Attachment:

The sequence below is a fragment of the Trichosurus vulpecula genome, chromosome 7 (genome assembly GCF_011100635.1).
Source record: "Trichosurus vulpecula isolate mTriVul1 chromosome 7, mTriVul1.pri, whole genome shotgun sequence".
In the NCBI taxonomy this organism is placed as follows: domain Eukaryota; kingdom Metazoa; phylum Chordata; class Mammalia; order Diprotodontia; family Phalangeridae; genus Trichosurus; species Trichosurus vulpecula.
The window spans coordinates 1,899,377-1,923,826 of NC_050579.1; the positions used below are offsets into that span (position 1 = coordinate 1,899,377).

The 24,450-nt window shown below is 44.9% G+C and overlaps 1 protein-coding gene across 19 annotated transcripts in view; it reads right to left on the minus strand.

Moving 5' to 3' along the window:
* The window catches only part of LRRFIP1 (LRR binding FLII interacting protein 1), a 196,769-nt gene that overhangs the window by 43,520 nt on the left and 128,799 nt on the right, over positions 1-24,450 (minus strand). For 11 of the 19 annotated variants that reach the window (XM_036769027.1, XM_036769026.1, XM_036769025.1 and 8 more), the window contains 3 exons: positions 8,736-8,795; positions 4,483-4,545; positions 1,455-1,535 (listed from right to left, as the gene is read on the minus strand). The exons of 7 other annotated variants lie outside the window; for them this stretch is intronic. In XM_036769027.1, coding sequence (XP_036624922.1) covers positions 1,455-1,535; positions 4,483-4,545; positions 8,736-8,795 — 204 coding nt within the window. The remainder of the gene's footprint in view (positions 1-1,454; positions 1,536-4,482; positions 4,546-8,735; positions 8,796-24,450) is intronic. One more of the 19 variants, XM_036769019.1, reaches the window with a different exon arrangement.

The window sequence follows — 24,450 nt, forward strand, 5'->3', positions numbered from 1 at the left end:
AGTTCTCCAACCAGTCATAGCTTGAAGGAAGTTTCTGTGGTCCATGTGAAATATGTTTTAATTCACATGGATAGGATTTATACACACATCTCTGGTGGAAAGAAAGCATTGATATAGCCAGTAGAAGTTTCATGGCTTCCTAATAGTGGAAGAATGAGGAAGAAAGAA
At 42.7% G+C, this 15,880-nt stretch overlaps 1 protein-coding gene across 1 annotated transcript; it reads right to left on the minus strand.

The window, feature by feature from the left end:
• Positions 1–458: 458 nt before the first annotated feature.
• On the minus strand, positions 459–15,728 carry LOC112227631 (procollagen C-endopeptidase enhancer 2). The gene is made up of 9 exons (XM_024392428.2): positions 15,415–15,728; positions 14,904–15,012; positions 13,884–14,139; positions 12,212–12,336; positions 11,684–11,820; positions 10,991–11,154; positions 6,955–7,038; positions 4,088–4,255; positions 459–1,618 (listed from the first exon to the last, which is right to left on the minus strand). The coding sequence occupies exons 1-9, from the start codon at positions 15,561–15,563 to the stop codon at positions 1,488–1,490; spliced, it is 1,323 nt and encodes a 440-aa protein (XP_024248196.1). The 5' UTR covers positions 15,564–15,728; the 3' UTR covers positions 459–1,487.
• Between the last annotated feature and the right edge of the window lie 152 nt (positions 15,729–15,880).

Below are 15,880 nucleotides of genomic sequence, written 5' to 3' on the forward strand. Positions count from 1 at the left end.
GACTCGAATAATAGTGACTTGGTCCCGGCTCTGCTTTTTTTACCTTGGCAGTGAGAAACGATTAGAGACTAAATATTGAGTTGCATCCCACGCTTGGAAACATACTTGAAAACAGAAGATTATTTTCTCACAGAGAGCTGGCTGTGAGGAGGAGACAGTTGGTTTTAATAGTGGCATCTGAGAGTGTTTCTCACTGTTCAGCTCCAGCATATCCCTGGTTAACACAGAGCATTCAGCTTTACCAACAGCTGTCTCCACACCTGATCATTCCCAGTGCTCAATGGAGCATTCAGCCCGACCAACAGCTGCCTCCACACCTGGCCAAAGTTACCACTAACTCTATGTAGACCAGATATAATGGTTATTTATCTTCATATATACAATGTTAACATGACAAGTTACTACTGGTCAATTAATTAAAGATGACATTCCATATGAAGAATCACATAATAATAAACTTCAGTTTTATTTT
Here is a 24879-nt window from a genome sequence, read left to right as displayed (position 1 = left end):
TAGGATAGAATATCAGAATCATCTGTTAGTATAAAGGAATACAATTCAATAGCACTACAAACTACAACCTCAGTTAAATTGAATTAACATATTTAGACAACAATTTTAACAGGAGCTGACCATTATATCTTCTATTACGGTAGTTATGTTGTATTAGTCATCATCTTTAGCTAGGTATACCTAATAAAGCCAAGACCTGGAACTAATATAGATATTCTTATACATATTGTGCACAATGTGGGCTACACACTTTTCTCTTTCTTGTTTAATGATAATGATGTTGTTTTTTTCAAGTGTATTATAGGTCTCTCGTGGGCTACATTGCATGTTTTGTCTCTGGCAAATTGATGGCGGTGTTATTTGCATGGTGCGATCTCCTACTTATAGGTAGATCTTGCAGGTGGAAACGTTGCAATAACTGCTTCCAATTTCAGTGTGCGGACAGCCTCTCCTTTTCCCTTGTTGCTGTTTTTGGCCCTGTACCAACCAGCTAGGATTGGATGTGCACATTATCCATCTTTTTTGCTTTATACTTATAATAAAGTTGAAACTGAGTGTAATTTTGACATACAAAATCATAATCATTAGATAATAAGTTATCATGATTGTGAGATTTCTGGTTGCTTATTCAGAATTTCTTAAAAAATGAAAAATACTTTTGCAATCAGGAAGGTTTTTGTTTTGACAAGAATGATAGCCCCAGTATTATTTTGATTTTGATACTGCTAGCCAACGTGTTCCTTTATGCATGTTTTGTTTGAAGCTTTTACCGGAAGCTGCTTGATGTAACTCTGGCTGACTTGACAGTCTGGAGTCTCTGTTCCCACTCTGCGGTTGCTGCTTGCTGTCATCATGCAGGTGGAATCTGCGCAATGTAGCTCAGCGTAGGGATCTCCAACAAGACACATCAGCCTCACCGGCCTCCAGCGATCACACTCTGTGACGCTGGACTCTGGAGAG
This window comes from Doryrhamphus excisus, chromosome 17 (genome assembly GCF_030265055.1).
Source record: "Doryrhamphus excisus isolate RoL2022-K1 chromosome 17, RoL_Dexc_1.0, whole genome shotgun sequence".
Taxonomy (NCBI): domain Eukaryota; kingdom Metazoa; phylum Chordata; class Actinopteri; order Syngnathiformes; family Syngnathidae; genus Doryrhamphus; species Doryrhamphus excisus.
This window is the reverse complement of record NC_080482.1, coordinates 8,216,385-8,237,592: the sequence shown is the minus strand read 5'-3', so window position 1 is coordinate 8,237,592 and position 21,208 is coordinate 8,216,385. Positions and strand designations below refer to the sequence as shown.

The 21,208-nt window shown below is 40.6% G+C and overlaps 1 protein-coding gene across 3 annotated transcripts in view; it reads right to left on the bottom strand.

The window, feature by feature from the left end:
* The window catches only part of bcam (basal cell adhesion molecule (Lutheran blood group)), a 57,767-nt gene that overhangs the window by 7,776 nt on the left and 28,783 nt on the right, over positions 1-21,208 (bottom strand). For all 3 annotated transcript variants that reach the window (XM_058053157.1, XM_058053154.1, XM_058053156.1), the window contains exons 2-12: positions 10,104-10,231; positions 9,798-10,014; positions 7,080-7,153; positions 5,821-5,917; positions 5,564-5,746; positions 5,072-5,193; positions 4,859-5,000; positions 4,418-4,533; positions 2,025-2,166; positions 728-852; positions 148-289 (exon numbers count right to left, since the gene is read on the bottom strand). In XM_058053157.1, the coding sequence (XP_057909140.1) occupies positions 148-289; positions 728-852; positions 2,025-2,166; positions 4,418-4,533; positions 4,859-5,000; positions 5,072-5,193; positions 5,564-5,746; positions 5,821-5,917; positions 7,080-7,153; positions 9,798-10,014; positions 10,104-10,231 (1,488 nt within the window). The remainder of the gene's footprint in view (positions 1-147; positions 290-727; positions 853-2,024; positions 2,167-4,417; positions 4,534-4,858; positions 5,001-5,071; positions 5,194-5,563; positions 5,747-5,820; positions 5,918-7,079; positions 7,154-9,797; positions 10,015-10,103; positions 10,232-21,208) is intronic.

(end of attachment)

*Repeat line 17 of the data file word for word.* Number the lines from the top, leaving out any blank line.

Here is a 24879-nt window from a genome sequence, read left to right as displayed (position 1 = left end):